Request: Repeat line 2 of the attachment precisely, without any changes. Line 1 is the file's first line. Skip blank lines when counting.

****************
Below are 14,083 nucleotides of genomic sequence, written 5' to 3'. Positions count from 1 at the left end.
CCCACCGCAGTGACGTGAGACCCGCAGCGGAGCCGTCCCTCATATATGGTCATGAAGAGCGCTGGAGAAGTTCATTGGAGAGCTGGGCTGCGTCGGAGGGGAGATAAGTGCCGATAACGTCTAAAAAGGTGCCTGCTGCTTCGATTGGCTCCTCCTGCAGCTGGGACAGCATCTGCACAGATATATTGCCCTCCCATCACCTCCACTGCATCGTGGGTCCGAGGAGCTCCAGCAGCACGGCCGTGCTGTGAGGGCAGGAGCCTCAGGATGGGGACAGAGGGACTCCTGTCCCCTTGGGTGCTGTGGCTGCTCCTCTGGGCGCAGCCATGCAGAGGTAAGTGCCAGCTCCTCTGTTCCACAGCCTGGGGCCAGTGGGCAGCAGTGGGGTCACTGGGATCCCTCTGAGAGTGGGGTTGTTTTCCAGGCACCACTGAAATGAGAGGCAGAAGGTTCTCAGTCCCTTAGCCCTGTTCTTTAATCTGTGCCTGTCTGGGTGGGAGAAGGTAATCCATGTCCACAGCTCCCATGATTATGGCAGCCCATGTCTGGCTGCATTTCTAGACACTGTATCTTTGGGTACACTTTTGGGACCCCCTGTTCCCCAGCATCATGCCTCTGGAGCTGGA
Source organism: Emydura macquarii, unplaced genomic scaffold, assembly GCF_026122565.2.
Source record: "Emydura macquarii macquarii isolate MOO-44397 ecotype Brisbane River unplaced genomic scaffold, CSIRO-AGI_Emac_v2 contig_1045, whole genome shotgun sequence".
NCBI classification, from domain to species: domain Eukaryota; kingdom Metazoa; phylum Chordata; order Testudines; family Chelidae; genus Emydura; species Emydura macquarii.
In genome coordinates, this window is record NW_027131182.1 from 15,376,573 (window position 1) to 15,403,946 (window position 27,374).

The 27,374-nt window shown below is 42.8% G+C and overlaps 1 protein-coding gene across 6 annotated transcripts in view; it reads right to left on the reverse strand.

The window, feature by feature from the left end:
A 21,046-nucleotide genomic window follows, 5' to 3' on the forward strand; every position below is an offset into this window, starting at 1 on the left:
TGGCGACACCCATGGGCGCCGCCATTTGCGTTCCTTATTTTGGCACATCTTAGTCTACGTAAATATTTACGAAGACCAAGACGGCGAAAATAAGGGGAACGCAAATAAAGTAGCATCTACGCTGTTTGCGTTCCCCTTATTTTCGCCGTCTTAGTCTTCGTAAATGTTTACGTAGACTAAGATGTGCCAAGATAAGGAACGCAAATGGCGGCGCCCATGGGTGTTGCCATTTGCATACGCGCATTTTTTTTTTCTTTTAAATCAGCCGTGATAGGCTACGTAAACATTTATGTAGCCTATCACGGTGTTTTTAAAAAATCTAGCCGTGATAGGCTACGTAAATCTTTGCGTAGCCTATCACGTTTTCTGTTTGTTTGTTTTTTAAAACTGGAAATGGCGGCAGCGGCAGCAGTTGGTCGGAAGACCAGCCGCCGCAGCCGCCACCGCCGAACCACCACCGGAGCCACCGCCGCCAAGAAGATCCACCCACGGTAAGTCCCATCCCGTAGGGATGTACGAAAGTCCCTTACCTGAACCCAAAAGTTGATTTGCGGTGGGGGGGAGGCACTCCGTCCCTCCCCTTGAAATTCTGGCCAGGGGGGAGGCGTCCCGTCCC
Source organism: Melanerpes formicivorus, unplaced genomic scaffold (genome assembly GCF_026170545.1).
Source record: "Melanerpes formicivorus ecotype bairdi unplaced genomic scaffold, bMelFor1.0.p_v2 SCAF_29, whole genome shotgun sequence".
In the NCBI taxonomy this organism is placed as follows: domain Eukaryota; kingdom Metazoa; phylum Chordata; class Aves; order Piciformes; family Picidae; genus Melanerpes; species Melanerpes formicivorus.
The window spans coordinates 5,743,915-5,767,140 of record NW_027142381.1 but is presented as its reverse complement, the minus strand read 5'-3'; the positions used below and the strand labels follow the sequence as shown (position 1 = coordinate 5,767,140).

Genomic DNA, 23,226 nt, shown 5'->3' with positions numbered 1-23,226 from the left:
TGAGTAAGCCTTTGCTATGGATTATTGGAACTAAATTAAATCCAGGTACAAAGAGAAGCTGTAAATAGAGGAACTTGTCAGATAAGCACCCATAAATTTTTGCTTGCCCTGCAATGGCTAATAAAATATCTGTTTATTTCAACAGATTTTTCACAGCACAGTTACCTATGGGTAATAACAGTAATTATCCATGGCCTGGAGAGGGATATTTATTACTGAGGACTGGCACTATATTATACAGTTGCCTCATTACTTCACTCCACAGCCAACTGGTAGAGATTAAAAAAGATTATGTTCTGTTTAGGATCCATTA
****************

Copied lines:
CCCACCGCAGTGACGTGAGACCCGCAGCGGAGCCGTCCCTCATATATGGTCATGAAGAGCGCTGGAGAAGTTCATTGGAGAGCTGGGCTGCGTCGGAGGGGAGATAAGTGCCGATAACGTCTAAAAAGGTGCCTGCTGCTTCGATTGGCTCCTCCTGCAGCTGGGACAGCATCTGCACAGATATATTGCCCTCCCATCACCTCCACTGCATCGTGGGTCCGAGGAGCTCCAGCAGCACGGCCGTGCTGTGAGGGCAGGAGCCTCAGGATGGGGACAGAGGGACTCCTGTCCCCTTGGGTGCTGTGGCTGCTCCTCTGGGCGCAGCCATGCAGAGGTAAGTGCCAGCTCCTCTGTTCCACAGCCTGGGGCCAGTGGGCAGCAGTGGGGTCACTGGGATCCCTCTGAGAGTGGGGTTGTTTTCCAGGCACCACTGAAATGAGAGGCAGAAGGTTCTCAGTCCCTTAGCCCTGTTCTTTAATCTGTGCCTGTCTGGGTGGGAGAAGGTAATCCATGTCCACAGCTCCCATGATTATGGCAGCCCATGTCTGGCTGCATTTCTAGACACTGTATCTTTGGGTACACTTTTGGGACCCCCTGTTCCCCAGCATCATGCCTCTGGAGCTGGA